Linda  •  Link

Wouldn't you love to see what Sam would write about you if you should happen to drop in for a visit? He seems to be able to narrow in on the basic essence of people. Of course, he has a blind spot when it comes to himself and those little visits to Fleet Street.

Diana Bonebrake  •  Link

The vivid 'sometimes all honey one with another and then all turd'(see Michael Robinson's annotation above) quite reminds me of George Bush's colorful nickname for Carl Rove : 'Turdflower'.

alanB  •  Link

Picking up Aussie Sue's ponderings upon what the two were looking at: it being Sunday my money is on Our Sam looking at his sins (no church)or else examining his hypocrisy (theatre paid by others) hence the difficulty he has bringing matters into focus.

Lurker  •  Link

I find it both amusing and instructive that these scientific instruments (Microscope, globes, slide rule, etc) seem to be collectibles and amusing uses for Pepys! How many of us have a microscope (For nonprofessional reasons)?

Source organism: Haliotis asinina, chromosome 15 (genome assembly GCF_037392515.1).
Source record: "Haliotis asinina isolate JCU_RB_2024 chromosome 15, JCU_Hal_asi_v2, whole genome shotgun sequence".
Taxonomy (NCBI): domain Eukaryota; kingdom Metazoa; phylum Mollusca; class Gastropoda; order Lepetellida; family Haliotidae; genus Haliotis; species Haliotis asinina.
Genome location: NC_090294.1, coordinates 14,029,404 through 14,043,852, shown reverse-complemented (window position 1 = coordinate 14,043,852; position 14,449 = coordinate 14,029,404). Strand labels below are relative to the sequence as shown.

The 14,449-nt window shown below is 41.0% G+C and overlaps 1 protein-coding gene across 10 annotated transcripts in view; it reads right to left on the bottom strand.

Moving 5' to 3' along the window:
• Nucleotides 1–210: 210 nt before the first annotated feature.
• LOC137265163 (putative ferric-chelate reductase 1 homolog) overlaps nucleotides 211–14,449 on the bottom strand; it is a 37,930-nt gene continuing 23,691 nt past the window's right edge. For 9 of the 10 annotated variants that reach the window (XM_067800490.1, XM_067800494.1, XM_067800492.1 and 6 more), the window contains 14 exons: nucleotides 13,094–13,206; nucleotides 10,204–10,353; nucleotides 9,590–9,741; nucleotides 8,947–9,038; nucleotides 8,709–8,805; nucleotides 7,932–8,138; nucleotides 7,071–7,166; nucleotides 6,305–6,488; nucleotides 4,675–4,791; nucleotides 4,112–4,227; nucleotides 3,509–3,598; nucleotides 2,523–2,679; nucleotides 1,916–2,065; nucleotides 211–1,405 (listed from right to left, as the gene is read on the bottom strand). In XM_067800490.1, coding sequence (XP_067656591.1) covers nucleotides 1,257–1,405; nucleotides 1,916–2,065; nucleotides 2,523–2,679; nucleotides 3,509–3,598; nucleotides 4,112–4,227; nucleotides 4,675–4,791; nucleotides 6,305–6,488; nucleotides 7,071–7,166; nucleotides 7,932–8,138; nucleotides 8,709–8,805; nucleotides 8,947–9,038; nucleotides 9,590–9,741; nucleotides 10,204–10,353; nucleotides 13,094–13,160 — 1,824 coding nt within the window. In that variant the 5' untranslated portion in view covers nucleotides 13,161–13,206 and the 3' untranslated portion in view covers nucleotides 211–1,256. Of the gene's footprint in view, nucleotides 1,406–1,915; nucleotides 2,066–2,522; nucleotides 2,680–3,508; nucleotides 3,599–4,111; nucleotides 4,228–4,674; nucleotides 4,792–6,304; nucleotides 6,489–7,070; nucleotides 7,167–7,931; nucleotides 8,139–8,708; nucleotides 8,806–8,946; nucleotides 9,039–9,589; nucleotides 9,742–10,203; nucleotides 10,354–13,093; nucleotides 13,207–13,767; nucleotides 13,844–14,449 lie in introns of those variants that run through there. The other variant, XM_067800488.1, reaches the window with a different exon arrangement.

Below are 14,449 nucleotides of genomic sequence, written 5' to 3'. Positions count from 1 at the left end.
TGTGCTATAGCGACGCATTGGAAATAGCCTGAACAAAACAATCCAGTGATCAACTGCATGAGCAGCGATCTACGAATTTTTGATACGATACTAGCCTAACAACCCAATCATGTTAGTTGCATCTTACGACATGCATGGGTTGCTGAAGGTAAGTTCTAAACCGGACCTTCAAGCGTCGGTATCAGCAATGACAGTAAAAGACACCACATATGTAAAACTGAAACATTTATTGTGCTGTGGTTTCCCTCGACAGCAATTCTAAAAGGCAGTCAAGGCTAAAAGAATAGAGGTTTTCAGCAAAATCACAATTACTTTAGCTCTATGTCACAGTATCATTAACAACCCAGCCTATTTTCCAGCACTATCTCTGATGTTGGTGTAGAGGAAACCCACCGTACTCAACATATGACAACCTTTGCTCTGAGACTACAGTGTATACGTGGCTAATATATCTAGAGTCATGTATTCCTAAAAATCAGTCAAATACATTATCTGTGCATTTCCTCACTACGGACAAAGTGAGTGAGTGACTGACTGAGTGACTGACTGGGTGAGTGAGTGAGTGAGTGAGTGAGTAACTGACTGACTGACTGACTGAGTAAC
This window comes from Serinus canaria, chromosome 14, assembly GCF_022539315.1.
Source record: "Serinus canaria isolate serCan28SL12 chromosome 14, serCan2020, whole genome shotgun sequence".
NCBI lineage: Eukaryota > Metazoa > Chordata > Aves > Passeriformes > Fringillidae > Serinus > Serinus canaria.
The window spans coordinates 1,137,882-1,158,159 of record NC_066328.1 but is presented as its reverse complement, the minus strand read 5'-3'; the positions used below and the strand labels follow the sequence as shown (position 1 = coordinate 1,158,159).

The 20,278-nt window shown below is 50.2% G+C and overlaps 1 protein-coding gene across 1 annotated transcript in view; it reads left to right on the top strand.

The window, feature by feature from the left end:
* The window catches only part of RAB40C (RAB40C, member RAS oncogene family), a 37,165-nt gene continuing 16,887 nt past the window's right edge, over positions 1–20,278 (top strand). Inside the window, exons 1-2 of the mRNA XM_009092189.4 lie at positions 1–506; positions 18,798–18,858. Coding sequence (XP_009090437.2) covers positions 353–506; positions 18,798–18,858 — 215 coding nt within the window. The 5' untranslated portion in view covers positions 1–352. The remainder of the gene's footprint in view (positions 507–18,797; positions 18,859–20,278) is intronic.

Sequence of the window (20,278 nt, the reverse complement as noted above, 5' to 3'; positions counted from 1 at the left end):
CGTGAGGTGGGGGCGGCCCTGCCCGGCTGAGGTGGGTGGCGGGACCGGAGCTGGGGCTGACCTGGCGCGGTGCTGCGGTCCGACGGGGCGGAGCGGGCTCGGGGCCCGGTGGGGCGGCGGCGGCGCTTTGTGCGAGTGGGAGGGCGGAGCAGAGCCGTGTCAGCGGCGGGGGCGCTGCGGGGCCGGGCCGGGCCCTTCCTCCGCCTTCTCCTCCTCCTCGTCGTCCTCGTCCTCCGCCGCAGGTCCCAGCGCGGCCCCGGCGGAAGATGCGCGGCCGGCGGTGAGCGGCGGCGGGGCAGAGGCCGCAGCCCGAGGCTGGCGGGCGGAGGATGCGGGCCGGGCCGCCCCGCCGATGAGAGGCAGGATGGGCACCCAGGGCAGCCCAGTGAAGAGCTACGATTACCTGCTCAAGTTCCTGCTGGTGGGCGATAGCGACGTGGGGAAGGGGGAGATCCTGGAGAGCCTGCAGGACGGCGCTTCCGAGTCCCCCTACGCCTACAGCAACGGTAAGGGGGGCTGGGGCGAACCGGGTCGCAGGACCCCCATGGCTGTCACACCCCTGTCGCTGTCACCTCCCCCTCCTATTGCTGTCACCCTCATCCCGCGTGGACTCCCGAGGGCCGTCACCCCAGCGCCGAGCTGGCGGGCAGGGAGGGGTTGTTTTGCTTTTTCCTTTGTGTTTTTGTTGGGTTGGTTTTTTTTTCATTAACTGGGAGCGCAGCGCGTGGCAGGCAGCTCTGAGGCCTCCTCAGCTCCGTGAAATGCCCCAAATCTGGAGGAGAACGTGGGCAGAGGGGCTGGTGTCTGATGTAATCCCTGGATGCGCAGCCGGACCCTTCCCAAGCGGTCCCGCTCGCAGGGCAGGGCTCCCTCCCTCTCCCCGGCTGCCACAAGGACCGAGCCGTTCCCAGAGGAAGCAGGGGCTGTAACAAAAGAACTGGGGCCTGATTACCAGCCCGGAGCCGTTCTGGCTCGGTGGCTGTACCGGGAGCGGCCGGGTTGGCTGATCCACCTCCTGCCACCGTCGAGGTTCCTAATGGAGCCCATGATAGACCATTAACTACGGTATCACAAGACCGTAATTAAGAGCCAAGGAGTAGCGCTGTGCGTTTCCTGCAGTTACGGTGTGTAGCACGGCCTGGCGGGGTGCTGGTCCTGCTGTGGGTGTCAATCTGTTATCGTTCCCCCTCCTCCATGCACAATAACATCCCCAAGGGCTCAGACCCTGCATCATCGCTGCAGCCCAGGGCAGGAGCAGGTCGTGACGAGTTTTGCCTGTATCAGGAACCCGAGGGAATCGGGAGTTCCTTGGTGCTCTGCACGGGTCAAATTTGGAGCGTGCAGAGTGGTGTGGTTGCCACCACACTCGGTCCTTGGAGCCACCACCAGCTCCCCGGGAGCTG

Nix  •  Link

Lurker -- I suspect quite a few of us have microscopes gathering dust from out college days, and even more have telescopes.

But wouldn't Samuel die of envy if he had access to our Universal Computational and Compositional Engine, Ethereal Library, and Mechanism for Instantaneous Correspondence!

JWB  •  Link

"...but with great difficulty..."

Thurber fans will recall "...with every adjustment of the microscope known to man" in "University Days".

Nate  •  Link

How many of us have a microscope (For nonprofessional reasons)?

I do, it's a nice compound stereo scope that I got at a garage sale cheap. What I really wanted is a dissecting scope.

Oh, oh, that's a rhetorical question is it not?

AussieRene  •  Link

Who are George Bush and Carl Rove?